Lip Surgery

Discussion in 'Trumpet Discussion' started by Brekelefuw, Mar 20, 2008.

  1. ecarroll

    ecarroll Artist in Residence Staff Member

    Jul 13, 2005

    Check your PMs

  2. et_mike

    et_mike Mezzo Forte User

    Oct 16, 2007
    Chesapeake, VA
    I'll keep you in my thoughts. I'm sure you will do fine!

  3. Vulgano Brother

    Vulgano Brother Moderator Staff Member

    Mar 23, 2006
    Parts Unknown

    Along with prayers, good wishes, and all that, I would remind you that things will be different, but not necessarily worse after surgery. There is considerable power in positive thinking (here at the Mission we call it faith), and the experience will end up making you a better musician.

    All the best!!!
  4. aspires

    aspires Pianissimo User

    Mar 15, 2008
    When my (now 21-mo old) little boy was about 6 months old, he really wanted to try playing papa's trumpet. So I spun it around, showed him how I buzz my lips, and let him have a go. He tried buzzing the mouthpiece, but his little mouth was too small.... So he opened wide, pulled the mouthpiece into his toothless little face, and somehow buzzed his tiny tongue against the inside cup of the mouthpiece.

    It worked!! And surprisingly well.

    It goes to show, where ther's a will there's a way. Focus on healing and doing what you need to do stay on this planet so you can continue to make beautiful music. If you are forced to modify technique, hardware, or learn a stringed instrument instead, you will still make wonderful music.

    Best wishes.
  5. stchasking

    stchasking Forte User

    Jun 11, 2006

    Don't worry about it. There have been articles in the ITG journal about worse situations than you. Do what the doctor says. He is going to tell you to keep ice on it for 24 hours or more after surgery. Do it.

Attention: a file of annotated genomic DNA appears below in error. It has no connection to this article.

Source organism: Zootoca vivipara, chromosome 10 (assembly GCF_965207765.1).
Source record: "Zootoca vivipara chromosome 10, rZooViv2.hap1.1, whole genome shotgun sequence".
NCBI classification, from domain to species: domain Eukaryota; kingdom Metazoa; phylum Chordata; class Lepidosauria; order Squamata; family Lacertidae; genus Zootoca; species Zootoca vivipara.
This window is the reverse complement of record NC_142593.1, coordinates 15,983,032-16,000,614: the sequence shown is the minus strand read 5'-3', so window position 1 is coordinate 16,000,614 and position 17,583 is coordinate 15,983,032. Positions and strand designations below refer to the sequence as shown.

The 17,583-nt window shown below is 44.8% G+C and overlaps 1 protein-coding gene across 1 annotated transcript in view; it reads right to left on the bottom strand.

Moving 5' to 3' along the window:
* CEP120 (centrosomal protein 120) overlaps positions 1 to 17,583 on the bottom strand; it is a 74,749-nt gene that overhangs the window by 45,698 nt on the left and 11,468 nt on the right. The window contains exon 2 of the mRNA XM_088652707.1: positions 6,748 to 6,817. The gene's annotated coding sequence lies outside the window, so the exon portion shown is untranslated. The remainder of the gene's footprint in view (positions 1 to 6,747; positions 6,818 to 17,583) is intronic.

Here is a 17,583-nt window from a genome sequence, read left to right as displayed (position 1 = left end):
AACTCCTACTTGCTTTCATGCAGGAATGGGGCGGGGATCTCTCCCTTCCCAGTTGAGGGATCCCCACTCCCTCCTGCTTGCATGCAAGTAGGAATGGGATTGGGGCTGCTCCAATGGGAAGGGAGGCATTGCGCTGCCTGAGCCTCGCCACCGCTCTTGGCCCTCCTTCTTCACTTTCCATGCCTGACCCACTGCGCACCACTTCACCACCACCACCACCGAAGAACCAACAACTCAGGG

The surgery isn't bad. Some times it is done while you are awake. A shot of lidocain on each side of the upper lip nums the area. It's called a nerve block. Two clamps on each side shuts off the blood circulation. A few shots with the laser or a swip with the knife and it is done. A few stiches and they send you home.

    Your big mistake will be trying to play too soon. Don't try to play until you are completely healed. You don't need any more broken blood vessals.

    Keep the embouchure you have. If it ain't broke don't fix it. Don't worry, it won't be broke(en).
  6. JonathanShaw

    JonathanShaw Pianissimo User

    Jun 29, 2006
    I'm sure you have the sympathies of everybody in this forum. Most of us don't have much other than our trumpets.
    Best of luck to you, you have my prayers.
  7. flugelgirl

    flugelgirl Forte User

    Jan 20, 2008
    Seattle, WA
    Hang in there! I understand how scary this is for you - I recently went through this with my right hand. I had an infection that could have taken my hand or my life (the infection went all the way from my index finger to my upper arm overnight!)- thankfully I had good surgeons, and I escaped with nothing more than a really nasty scar. It takes some time to work yourself back from something like this - be patient, and don't push yourself too hard. Take care of yourself and follow your doctor's orders - you will be yourself again in no time! :) in the meantime, all our thoughts are with you...

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